Jack DeJohnette Group
@ the Queen Elizabeth Hall, Southbank Centre
16 November 2012
Click an image to enlarge.
Born in Chicago in 1942, Jack DeJohnette is widely
regarded as one of jazz music’s greatest drummers. He studied
classical piano from age four until fourteen before beginning to
play drums with his high school concert band and taking private
piano lessons at the Chicago conservatory of music. In his early
years on the Chicago scene, DeJohnette led his own groups and was
equally in demand as a pianist and as a drummer. He played R &
B, hard bop, and avant-garde and was active with the experimentalists
of the AACM in its early days, with the likes of founder Muhal Richard
Abrams, Roscoe Mitchell and Joseph Jarman. In 1966, he drummed alongside
Rashied Ali in the John Coltrane Quintet. International recognition
came with his tenure in the Charles Lloyd Quartet, one of the first
jazz groups to receive cross-over attention, also alerting the world
to Keith Jarrett's skills.
DeJohnette has collaborated with most major figures
in jazz history. Some of the great talents he has worked with are
John Coltrane, Miles Davis, Ornette Coleman, Sonny Rollins, Sun
Ra, Jackie McLean, Thelonious Monk, Bill Evans, Stan Getz, Keith
Jarrett, Chet Baker, George Benson, Stanley Turrentine, Ron Carter,
Lee Morgan, Charles Lloyd, Herbie Hancock, Dave Holland, Joe Henderson,
Freddie Hubbard, Abbey Lincoln, Betty Carter and Eddie Harris, who
is responsible for convincing DeJohnette to stick with drums because
he heard DeJohnette’s natural talent. It was in 1968 that
DeJohnette joined Miles Davis’s group in time for the epochal
upheaval marked by “Bitches Brew”, an album that changed
the direction of jazz. Jarrett soon followed DeJohnette into the
Davis group, and the drummer's first ECM recording, the duet “Rutya
and Daitya” was made in 1971. Working with Miles also brought
about collaborations with John McLaughlin, Chick Corea and Dave
Holland. In 1968 he recorded his first album as a leader on the
Milestone label, called “The DeJohnette Complex”, where
Jack played melodica along with his mentor Roy Haynes on drums.
In the early 70’s he recorded two albums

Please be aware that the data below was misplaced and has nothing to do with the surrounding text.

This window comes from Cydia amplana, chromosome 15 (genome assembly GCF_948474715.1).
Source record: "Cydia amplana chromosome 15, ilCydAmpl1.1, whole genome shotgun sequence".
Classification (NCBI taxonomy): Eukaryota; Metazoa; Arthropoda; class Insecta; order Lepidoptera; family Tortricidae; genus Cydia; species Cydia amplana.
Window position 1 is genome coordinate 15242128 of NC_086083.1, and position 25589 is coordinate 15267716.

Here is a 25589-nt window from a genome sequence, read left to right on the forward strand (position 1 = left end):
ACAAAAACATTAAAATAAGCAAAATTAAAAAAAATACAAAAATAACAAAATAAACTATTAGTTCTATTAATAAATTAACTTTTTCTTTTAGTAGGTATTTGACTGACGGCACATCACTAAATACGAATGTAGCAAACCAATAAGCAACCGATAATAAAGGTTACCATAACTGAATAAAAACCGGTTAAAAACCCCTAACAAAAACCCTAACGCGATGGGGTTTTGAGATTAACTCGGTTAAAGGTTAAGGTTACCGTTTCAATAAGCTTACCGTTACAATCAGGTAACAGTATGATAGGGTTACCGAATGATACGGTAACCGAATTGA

for Prestige, called “Sorcery” and “Cosmic Chicken”.
These early sessions united Jack with Gary Peacock, Bennie Maupin,
Stanley Cowell, Miroslav Vitous, Eddie Gomez, Alex Foster and Peter
Warren. Later DeJohnette began to record as a leader for ECM. He
has since recorded as a leader for several record labels including,
Columbia, Landmark, MCA/GRP, and Toshiba/EMI/Blue Note. He is also
known for his cutting edge collaborations with the likes of Herbie
Hancock, Pat Metheny and Bobby McFerrin to name a few.
DeJohnette has received many awards for his music,
including, the prestigious French Grand Prix du Disque and Charles
Cros award for “New Directions” in 1979. “Audio-Visualscapes”
became album of the year in the Downbeat annual critics’ poll
1989. “Parallel Realities” won album of the year in
Japan. In 1991, “Earth Walk” won album of the year and
recording of the year in Japan. DeJohnette has been awarded an Honorary
Doctorate of Music from Berkley College of Music in Boston in 1991.
There is an extensive list of awards for drumming, including at
least 15 years of the Downbeat polls, the NY Jazz awards, and the
Jazz Central on line awards along with many international awards.
As well as his previous credentials, DeJohnette
has also composed soundtracks for both TV and video. He has enjoyed
a cameo appearance as a member of the “Alligator Blues Band”
in the Blues Brothers 2000 movie.
Jack DeJohnette’s wide-ranging style, capable
of playing in any idiom while still maintaining a well-defined voice
keeps him in constant demand as a sideman. He continues to collaborate,
push boundaries and record with many other music legends.